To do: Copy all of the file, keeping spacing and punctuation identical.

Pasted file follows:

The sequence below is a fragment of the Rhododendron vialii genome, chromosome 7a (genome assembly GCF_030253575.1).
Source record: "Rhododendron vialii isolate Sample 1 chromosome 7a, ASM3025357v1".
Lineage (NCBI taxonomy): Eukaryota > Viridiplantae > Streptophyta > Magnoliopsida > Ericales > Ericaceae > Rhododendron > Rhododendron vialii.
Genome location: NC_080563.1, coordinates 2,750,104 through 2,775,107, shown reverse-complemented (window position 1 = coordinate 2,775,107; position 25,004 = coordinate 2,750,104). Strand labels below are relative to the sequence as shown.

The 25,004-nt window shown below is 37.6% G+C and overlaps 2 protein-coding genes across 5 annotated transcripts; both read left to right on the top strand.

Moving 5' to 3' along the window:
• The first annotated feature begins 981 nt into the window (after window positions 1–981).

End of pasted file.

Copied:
The sequence below is a fragment of the Rhododendron vialii genome, chromosome 7a (genome assembly GCF_030253575.1).
Source record: "Rhododendron vialii isolate Sample 1 chromosome 7a, ASM3025357v1".
Lineage (NCBI taxonomy): Eukaryota > Viridiplantae > Streptophyta > Magnoliopsida > Ericales > Ericaceae > Rhododendron > Rhododendron vialii.
Genome location: NC_080563.1, coordinates 2,750,104 through 2,775,107, shown reverse-complemented (window position 1 = coordinate 2,775,107; position 25,004 = coordinate 2,750,104). Strand labels below are relative to the sequence as shown.

The 25,004-nt window shown below is 37.6% G+C and overlaps 2 protein-coding genes across 5 annotated transcripts; both read left to right on the top strand.

Moving 5' to 3' along the window:
• The first annotated feature begins 981 nt into the window (after window positions 1–981).